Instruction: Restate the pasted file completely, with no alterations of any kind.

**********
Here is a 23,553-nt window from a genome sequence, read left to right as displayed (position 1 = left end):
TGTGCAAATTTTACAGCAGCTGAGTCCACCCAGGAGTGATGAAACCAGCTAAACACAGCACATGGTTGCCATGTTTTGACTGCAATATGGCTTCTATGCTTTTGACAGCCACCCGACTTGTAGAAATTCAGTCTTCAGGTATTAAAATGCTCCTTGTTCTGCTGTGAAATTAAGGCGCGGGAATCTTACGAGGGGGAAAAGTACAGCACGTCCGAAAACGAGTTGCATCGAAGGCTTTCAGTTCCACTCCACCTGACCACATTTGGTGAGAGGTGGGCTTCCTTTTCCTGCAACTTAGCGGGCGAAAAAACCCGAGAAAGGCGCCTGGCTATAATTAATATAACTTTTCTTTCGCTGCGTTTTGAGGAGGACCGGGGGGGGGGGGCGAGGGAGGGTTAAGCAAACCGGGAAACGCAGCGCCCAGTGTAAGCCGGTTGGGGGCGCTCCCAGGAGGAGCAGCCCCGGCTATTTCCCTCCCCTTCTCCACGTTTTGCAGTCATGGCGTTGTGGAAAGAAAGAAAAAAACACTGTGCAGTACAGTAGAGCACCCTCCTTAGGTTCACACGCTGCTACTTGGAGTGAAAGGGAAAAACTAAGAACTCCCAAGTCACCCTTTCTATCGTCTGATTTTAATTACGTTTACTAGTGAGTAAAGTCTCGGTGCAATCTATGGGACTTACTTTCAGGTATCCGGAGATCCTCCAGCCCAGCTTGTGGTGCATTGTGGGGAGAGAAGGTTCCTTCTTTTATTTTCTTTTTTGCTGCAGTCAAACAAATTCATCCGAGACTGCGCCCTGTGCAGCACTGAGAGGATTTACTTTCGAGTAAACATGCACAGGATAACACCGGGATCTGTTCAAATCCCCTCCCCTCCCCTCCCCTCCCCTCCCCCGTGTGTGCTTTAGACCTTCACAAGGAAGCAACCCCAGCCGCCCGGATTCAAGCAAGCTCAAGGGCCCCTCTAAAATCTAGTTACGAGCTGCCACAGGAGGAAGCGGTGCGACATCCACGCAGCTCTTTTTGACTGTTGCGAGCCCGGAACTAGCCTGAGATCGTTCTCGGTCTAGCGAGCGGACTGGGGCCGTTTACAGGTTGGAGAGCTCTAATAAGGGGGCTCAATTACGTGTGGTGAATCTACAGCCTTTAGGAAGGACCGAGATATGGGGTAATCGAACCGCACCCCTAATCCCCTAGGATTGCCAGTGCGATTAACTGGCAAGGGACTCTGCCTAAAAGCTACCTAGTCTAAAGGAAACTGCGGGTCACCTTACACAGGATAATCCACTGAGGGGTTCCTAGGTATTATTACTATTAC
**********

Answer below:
Here is a 23,553-nt window from a genome sequence, read left to right as displayed (position 1 = left end):
TGTGCAAATTTTACAGCAGCTGAGTCCACCCAGGAGTGATGAAACCAGCTAAACACAGCACATGGTTGCCATGTTTTGACTGCAATATGGCTTCTATGCTTTTGACAGCCACCCGACTTGTAGAAATTCAGTCTTCAGGTATTAAAATGCTCCTTGTTCTGCTGTGAAATTAAGGCGCGGGAATCTTACGAGGGGGAAAAGTACAGCACGTCCGAAAACGAGTTGCATCGAAGGCTTTCAGTTCCACTCCACCTGACCACATTTGGTGAGAGGTGGGCTTCCTTTTCCTGCAACTTAGCGGGCGAAAAAACCCGAGAAAGGCGCCTGGCTATAATTAATATAACTTTTCTTTCGCTGCGTTTTGAGGAGGACCGGGGGGGGGGGGCGAGGGAGGGTTAAGCAAACCGGGAAACGCAGCGCCCAGTGTAAGCCGGTTGGGGGCGCTCCCAGGAGGAGCAGCCCCGGCTATTTCCCTCCCCTTCTCCACGTTTTGCAGTCATGGCGTTGTGGAAAGAAAGAAAAAAACACTGTGCAGTACAGTAGAGCACCCTCCTTAGGTTCACACGCTGCTACTTGGAGTGAAAGGGAAAAACTAAGAACTCCCAAGTCACCCTTTCTATCGTCTGATTTTAATTACGTTTACTAGTGAGTAAAGTCTCGGTGCAATCTATGGGACTTACTTTCAGGTATCCGGAGATCCTCCAGCCCAGCTTGTGGTGCATTGTGGGGAGAGAAGGTTCCTTCTTTTATTTTCTTTTTTGCTGCAGTCAAACAAATTCATCCGAGACTGCGCCCTGTGCAGCACTGAGAGGATTTACTTTCGAGTAAACATGCACAGGATAACACCGGGATCTGTTCAAATCCCCTCCCCTCCCCTCCCCTCCCCTCCCCCGTGTGTGCTTTAGACCTTCACAAGGAAGCAACCCCAGCCGCCCGGATTCAAGCAAGCTCAAGGGCCCCTCTAAAATCTAGTTACGAGCTGCCACAGGAGGAAGCGGTGCGACATCCACGCAGCTCTTTTTGACTGTTGCGAGCCCGGAACTAGCCTGAGATCGTTCTCGGTCTAGCGAGCGGACTGGGGCCGTTTACAGGTTGGAGAGCTCTAATAAGGGGGCTCAATTACGTGTGGTGAATCTACAGCCTTTAGGAAGGACCGAGATATGGGGTAATCGAACCGCACCCCTAATCCCCTAGGATTGCCAGTGCGATTAACTGGCAAGGGACTCTGCCTAAAAGCTACCTAGTCTAAAGGAAACTGCGGGTCACCTTACACAGGATAATCCACTGAGGGGTTCCTAGGTATTATTACTATTAC